Navigating the Link Between Sodium, Hypertension, and Cardiovascular Wellness
Did you know that hypertension accounts for the largest proportion of modifiable risk factors for cardiovascular disease, both in the United States and globally?
High blood pressure (or hypertension) means your blood pressure is consistently too high, and your heart has to work harder to pump blood around your body. There are usually no symptoms, but if left untreated, it increases your risk of cardiovascular events. That’s why getting your blood pressure checked regularly is so important.
New York Cancer & Blood Specialist’s Director of Nutritional Services Wendy Kaplan, RDN, notes that when selecting foods based on food labels, the sodium in food is often overlooked in favor of other nutritional aspects such as calories, fat, and protein. Sodium is hidden in many unsuspected and seemingly healthy foods.
“Salt consists of two minerals: sodium and chloride. These minerals play a role in maintaining hydration, supporting nerve and muscle function, and aiding digestion,” Kaplan explains. “Excessive sodium can be detrimental to health.”
The Centers for Disease Control and Prevention reports that the average daily sodium intake for Americans exceeds 3,400 milligrams, surpassing the recommended federal limit of less than 2,300 milligrams. This excessive salt consumption can contribute to elevated blood pressure, with almost half of U.S. adults currently experiencing hypertension. Adults should aim for no more than six grams of salt daily (about one teaspoon).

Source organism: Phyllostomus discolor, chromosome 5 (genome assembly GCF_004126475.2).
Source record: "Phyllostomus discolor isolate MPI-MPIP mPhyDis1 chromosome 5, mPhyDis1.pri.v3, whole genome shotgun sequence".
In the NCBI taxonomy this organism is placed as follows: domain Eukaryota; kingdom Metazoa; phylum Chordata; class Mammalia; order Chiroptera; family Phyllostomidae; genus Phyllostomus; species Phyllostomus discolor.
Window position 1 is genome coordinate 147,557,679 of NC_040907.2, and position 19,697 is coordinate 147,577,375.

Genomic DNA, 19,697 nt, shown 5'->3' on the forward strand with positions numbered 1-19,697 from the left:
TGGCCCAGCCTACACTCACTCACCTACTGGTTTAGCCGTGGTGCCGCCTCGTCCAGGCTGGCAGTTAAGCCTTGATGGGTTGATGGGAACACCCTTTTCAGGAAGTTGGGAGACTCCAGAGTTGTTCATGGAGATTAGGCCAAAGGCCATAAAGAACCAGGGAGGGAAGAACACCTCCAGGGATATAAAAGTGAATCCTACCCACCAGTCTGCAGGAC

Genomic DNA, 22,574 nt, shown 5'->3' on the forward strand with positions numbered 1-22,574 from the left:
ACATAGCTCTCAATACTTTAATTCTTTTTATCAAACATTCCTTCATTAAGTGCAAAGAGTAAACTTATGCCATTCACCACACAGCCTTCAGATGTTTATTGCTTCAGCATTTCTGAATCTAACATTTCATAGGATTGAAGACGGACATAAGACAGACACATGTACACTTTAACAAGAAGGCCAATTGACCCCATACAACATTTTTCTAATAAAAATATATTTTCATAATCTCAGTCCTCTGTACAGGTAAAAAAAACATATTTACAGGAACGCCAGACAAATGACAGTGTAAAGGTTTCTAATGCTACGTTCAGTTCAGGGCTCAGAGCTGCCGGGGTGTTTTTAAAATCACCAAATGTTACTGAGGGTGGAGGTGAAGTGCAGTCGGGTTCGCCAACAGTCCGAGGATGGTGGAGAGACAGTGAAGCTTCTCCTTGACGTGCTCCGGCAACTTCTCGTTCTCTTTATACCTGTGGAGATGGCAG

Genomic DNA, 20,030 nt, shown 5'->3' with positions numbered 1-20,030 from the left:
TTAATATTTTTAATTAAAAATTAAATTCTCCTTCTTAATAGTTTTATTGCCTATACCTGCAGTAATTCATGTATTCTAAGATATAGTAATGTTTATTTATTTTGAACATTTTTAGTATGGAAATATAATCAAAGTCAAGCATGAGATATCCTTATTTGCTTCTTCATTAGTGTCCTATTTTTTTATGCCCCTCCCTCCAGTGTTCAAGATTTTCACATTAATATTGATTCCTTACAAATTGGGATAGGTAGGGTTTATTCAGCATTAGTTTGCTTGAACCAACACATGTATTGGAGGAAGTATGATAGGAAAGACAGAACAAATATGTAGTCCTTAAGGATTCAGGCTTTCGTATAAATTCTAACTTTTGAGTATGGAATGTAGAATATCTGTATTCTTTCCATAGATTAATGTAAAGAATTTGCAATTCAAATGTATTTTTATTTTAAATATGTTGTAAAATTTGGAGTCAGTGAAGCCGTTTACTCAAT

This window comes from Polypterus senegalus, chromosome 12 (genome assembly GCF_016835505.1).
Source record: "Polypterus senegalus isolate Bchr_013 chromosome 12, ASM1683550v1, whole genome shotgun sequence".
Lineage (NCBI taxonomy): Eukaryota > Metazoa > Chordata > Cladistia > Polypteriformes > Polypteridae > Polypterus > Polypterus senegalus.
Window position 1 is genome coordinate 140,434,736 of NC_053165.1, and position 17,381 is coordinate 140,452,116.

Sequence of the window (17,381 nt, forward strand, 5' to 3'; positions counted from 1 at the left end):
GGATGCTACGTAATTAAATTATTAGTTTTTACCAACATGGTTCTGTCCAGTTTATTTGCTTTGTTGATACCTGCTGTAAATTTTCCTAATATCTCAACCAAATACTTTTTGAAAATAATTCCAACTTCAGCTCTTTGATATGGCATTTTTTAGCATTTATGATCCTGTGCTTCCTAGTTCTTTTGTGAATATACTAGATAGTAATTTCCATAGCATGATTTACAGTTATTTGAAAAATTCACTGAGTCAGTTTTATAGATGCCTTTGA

When people are diagnosed with hypertension, even just a small reduction in systolic (the top number) blood pressure (5 mm Hg) reduces major cardiac events such as heart attack or stroke by 10%.
“There are misconceptions surrounding sodium, one being that the saltshaker is the primary target to change. Rather, a few key diet-related tweaks and strategies can keep your toolbox full,” says Kaplan. Adopting a healthy eating pattern, including foods rich in potassium, magnesium, polyphenols, nitrates and fiber, is a good starting point.”
Reducing alcohol consumption, consuming less ultra-processed foods, increasing physical activity, managing stress levels, and achieving a healthy weight are also key components to effectively managing hypertension and reducing cardiovascular disease risk.